Given what we've seen come out of Forge World open days, I'm also wondering what the Heldrake might have looked like back in 30k (given that we've seen what the blight drone looks like in 30k). Not sure yet to be honest.

The main reason I got this one completed was to loan it to one of my gaming friends for the upcoming narrative planetary empires campaign we're going to be running very soon. I'll be playing my Alpha Legion, and he's going to be playing 40k chaos space marines with daemon allies. Probably a focus on Khorne as well. The other players are likely to be eldar and Space Wolves, although that remains to be seen. I think my mate will like what the Heldrake can do on the battlefield against these armies! There won't be time to paint it before the tournament sadly, but I'm certainly thinking that it might be Khorne like colours (reds, blacks, brass) that I use for it. 


40k FAQ draft

I am genuinely very happy with Games Workshop right now! They have followed through with their promise on their re-invigorated Facebook groups to address the frequently asked questions for not only Age of Sigmar, but also (as of an hour ish ago) Warhammer 40k as well!

The link to the new FAQ is here: https://www.facebook.com/permalink.php?story_fbid=1610528622601104&id=1575682476085719

I'm really pleased with this development! Whilst I might not like some of the answers (eg only 1 grenade being allowed in close combat), they are very well written. GW is asking for feedback on the clarity of the new FAQ right now. So head over there and comment on it! NB they're not asking if you like the rulings, only is they're understandable!

Tuesday, May 3, 2016

Warhound Titan Torso

The long weekend allowed me to finally get the torso of my Warhound Titan glued and pinned together. Due to slight warpage of the parts, there is a 1mm to 2mm gap in some of the parts. This is nowhere near as serious as I experienced with the Storm Eagle recently, and will be readily hidden in the final model when the outer plates are placed on to it. 

I'm also very glad that I painted the interior of the titan's torso as there's no way I could do it now all the pieces are assembled together!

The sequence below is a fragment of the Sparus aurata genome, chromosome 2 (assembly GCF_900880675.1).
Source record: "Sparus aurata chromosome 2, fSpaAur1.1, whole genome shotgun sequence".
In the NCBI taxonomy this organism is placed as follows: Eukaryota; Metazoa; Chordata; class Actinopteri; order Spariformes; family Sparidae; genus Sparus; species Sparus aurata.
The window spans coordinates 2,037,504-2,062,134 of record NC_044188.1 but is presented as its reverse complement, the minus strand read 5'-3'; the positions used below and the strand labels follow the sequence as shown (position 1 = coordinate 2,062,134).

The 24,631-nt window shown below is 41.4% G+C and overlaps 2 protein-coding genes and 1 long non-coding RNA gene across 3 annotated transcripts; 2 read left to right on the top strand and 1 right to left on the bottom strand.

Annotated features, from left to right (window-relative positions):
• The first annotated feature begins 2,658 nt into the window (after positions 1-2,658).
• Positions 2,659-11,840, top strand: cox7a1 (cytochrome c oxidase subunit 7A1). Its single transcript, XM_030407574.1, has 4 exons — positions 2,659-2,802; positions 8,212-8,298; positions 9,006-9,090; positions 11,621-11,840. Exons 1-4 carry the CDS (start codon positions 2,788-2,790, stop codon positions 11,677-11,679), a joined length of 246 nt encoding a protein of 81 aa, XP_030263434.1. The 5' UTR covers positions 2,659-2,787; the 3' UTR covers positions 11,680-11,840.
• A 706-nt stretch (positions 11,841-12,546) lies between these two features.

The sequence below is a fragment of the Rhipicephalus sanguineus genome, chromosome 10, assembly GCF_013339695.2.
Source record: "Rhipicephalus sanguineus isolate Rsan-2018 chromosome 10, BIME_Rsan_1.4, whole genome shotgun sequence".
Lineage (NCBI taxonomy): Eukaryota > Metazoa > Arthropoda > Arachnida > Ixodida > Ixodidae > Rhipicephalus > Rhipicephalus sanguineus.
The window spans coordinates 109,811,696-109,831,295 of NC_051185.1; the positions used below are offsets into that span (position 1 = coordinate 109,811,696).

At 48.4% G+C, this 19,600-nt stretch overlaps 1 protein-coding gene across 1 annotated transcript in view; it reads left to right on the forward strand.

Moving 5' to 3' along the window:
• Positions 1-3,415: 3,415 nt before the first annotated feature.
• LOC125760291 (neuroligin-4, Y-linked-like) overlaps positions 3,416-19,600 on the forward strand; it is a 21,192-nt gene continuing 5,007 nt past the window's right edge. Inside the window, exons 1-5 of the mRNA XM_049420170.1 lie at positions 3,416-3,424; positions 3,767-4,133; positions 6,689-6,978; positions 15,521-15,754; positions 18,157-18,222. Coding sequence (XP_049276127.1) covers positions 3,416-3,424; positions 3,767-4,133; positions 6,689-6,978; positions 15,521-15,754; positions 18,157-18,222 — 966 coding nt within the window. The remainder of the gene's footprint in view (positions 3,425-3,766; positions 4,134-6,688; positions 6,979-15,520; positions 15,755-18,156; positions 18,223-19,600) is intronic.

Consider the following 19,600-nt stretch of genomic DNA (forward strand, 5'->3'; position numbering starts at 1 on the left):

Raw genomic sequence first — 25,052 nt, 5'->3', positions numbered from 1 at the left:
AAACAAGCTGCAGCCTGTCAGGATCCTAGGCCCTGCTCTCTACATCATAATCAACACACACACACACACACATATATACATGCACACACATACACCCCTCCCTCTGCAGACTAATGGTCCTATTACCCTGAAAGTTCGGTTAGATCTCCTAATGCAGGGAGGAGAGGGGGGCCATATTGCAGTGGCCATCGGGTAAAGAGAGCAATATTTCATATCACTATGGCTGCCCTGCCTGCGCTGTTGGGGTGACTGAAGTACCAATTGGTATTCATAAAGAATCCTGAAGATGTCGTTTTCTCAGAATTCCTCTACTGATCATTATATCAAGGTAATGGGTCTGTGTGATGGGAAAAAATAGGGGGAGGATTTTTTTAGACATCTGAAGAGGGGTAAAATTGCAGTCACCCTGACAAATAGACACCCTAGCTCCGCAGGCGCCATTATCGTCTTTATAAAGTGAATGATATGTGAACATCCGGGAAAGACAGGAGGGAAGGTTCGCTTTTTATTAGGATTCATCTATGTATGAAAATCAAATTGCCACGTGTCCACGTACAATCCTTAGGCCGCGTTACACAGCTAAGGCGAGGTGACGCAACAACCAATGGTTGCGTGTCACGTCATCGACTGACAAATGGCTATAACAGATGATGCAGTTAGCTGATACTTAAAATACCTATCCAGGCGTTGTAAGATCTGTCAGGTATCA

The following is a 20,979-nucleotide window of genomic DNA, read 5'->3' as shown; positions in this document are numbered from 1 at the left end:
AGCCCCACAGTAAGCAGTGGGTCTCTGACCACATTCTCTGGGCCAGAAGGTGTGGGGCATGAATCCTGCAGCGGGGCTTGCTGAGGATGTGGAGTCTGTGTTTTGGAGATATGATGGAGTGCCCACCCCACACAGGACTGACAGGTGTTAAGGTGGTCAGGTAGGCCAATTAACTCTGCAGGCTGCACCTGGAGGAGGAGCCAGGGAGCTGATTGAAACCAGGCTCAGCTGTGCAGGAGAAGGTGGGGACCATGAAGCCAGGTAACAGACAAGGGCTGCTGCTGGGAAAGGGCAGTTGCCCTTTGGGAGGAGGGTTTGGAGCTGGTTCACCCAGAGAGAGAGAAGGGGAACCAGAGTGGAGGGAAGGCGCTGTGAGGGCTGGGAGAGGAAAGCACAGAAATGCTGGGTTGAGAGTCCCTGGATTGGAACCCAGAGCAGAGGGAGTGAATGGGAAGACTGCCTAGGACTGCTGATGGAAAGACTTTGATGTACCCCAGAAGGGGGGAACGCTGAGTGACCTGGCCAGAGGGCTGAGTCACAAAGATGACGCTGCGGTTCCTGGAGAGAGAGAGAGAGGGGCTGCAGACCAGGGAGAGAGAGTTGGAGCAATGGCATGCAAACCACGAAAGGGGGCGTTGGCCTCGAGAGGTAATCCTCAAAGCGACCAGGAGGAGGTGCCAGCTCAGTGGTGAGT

This model is really coming together now. The legs will be attached soon and then its on to the finishing pieces as well as the weapons. 



In terms of advice, I think the toughest part of the model so far has been the removal of some of the excess resin. On the second image, it is possible to see the after effects of sawing off a sizeable chunk. This is just hard work rather than anything else though. The backplate vent will go over the top of this sawn off segment and hide and minor protuberance. I'd recommend giving yourself a little leeway with the sawing so that you don't slice in to the surrounding resin. 

The final thing I would say is that there is a lot of mass (weight) in the upper torso of this beast. Hence a good amount of pinning is going to be needed to secure the downward force at the hips. Therefore, ensure that the groin segment (seen in the second image) is pinned not only so that it slots in to the torso, but also so that it cannot rotate around. I know that this will make the model tough to transport around, but I don't plan on using it much outside my own home and with close gaming friends.


Monday, May 2, 2016

More Titan Interior

I think I might have actually finished the core interior of the Warhound Titan now! After a brief moment of worry that I was missing parts, I found that the elevator segment (the floor in the picture) was in a different bag than where I expected it to be. 

The part in the picture forms the core of the torso of the Warhound Titan. I've painted it up following the scheme I did earlier on the other parts. Gluing here was the main problem: several pieces had to be trimmed to fit, including the Mechanicum panel, the commissioning plate, as well as the floor of the elevator segment. 

I'm glad that I painted all of the components prior to gluing them in to place. I don't think I would have been able to do such a job after assembly. I'm particularly pleased with the Roman numerals on the gold plate at the rear of the main wall -- a bit of practising paid off here with the scrawling!

The next steps will be pinning the core of the body together, painting the Princeps and fitting him in to the cockpit, and ensuring the overall fit of the beast comes together nicely by lots of dry fitting. 


Sunday, May 1, 2016

Wargames Gallery: Lost and the Damned

A bit of a blast from the past today. I was flicking through my well-worn and well-loved copy of the old Realms of Chaos: The Lost and The Damned book today, searching for a bit of inspiration. In the full colour art section from 'Eavy Metal, I came across this scene. 

Its a large battle between the forces of Nurgle (with Bubonicus) and Tzeentch. Count the sheer number of greater daemons contained within the image -- its immense! Just the points value alone of this diorama is amazing to think of! What a daemonic battle it is!

And those colours as well! Bright and vivid, even for the more gribbly Nurgle forces -- check out those banners in particular! These days, its a lot more about realism and grim-dark influences. Its occasionally nice to see a genuinely different approach to painting like this -- even if it looks very dated. Plus the old Warhammer Fantasy scratch-build scenery is nice to witness as well.


Related Posts Plugin for WordPress, Blogger...

Sequestered Industries